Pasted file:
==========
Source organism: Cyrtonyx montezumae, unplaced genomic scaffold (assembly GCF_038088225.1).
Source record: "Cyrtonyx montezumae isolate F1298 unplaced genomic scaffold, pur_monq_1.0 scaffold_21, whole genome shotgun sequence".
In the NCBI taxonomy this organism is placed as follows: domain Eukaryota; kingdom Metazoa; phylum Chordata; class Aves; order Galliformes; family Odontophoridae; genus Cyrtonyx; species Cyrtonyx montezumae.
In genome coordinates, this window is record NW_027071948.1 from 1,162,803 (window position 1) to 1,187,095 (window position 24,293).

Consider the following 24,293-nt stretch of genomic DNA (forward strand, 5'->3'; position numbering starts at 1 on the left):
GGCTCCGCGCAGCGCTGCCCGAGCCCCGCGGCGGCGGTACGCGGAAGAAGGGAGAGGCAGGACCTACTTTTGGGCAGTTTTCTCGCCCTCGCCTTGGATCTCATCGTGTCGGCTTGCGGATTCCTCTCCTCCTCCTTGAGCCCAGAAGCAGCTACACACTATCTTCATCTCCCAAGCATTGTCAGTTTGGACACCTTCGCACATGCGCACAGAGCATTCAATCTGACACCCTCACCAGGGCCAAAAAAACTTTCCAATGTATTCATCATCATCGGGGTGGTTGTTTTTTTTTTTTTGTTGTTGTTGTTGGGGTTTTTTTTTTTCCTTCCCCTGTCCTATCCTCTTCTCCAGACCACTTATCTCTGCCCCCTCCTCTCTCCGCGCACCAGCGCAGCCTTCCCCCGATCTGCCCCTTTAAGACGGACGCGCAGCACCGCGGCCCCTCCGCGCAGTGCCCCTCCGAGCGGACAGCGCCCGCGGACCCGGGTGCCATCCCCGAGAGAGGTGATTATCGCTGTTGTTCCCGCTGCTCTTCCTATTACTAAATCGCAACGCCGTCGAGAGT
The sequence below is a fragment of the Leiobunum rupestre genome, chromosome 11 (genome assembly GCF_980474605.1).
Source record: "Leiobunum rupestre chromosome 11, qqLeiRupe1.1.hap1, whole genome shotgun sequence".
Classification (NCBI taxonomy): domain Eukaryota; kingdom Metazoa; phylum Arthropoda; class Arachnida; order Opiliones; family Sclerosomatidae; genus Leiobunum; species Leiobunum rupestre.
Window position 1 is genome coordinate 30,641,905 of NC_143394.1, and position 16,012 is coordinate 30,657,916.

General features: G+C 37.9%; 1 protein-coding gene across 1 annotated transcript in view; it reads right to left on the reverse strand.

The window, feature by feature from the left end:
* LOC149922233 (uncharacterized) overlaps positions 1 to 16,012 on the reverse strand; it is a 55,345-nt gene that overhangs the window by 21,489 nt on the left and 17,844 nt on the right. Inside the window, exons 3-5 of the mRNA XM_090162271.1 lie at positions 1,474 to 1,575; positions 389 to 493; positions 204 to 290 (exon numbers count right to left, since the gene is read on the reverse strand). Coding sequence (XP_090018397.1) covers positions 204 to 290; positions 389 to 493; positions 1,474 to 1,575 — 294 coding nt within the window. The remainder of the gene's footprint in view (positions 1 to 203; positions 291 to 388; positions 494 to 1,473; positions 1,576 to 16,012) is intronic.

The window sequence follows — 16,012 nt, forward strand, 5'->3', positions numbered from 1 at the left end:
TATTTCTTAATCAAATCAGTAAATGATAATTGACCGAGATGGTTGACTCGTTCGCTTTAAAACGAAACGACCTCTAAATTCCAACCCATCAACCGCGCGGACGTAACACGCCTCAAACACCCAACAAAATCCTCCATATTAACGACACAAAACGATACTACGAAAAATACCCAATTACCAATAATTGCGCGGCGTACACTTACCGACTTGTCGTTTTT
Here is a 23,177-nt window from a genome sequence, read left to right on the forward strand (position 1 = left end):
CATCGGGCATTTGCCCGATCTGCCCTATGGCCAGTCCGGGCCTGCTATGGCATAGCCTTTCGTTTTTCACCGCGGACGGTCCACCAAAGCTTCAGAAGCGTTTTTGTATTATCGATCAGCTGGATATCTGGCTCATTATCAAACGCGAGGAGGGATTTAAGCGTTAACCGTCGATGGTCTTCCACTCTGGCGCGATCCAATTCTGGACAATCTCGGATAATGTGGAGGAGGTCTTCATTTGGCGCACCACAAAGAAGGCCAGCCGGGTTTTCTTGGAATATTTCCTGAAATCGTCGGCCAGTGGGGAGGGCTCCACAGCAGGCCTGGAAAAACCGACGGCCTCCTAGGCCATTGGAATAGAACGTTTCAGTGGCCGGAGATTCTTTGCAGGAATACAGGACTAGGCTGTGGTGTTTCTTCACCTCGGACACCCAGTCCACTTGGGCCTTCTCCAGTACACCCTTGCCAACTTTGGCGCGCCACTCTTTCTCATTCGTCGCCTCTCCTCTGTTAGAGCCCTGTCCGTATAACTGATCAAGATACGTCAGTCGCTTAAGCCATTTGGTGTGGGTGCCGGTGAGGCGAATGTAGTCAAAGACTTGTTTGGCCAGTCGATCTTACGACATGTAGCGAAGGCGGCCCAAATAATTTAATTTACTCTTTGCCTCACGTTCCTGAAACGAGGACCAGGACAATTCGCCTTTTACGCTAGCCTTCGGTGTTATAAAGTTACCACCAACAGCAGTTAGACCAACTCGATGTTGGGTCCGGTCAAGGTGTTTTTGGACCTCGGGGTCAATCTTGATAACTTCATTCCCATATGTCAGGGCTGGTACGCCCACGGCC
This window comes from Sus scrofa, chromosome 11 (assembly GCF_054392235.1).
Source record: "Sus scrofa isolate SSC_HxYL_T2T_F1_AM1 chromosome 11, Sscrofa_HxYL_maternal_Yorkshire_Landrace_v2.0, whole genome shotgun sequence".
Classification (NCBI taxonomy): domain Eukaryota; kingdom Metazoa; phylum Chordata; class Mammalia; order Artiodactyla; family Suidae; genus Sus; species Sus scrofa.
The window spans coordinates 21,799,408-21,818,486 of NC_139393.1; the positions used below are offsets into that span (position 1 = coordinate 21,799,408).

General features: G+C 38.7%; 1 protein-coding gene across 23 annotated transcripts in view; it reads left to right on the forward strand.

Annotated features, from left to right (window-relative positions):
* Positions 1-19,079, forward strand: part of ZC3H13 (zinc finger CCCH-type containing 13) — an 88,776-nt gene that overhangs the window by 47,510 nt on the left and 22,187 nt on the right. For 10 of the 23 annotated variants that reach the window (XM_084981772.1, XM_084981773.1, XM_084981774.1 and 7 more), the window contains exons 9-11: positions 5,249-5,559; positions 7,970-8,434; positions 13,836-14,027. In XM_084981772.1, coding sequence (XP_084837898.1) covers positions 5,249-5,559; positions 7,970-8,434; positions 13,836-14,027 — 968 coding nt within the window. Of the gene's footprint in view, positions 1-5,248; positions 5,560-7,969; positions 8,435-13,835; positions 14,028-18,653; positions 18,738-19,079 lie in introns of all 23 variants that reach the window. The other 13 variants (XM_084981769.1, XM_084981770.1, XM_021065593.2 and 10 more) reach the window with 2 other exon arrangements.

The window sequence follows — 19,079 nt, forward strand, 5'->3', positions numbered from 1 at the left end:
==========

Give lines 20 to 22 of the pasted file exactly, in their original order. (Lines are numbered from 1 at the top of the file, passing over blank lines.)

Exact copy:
Classification (NCBI taxonomy): domain Eukaryota; kingdom Metazoa; phylum Chordata; class Mammalia; order Artiodactyla; family Suidae; genus Sus; species Sus scrofa.
The window spans coordinates 21,799,408-21,818,486 of NC_139393.1; the positions used below are offsets into that span (position 1 = coordinate 21,799,408).

General features: G+C 38.7%; 1 protein-coding gene across 23 annotated transcripts in view; it reads left to right on the forward strand.